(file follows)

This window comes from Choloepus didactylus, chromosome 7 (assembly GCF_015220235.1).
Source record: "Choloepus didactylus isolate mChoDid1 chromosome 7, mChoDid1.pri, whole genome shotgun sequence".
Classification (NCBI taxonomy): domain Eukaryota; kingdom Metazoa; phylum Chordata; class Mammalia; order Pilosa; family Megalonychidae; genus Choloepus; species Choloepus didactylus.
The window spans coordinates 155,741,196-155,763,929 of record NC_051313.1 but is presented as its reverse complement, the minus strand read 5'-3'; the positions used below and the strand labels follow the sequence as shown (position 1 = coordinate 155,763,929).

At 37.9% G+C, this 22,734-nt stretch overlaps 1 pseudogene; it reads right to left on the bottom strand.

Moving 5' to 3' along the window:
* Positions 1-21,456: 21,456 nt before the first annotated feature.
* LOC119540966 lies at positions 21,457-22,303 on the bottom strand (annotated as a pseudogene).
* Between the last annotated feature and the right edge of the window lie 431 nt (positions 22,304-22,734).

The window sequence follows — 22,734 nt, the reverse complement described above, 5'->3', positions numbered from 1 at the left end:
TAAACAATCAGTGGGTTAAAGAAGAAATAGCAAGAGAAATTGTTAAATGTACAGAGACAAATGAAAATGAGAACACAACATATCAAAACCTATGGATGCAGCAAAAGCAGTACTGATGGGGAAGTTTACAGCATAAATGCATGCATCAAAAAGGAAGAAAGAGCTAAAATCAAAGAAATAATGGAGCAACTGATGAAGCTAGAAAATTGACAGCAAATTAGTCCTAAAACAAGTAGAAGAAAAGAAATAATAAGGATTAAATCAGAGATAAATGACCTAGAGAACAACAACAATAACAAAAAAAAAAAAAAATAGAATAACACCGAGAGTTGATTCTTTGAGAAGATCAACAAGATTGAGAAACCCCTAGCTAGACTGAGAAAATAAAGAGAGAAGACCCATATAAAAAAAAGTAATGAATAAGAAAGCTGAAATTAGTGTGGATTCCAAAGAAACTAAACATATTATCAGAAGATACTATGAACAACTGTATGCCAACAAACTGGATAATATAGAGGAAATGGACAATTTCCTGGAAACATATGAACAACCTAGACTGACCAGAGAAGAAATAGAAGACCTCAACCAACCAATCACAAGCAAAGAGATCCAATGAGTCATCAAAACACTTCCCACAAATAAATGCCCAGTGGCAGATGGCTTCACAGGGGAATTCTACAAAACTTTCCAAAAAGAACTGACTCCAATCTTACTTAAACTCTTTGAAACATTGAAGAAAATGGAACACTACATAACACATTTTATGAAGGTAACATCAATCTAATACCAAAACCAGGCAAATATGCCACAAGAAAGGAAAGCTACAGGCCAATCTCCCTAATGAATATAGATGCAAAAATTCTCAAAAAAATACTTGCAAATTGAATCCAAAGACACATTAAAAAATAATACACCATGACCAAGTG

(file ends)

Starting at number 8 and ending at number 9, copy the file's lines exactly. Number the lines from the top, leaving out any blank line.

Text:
* LOC119540966 lies at positions 21,457-22,303 on the bottom strand (annotated as a pseudogene).
* Between the last annotated feature and the right edge of the window lie 431 nt (positions 22,304-22,734).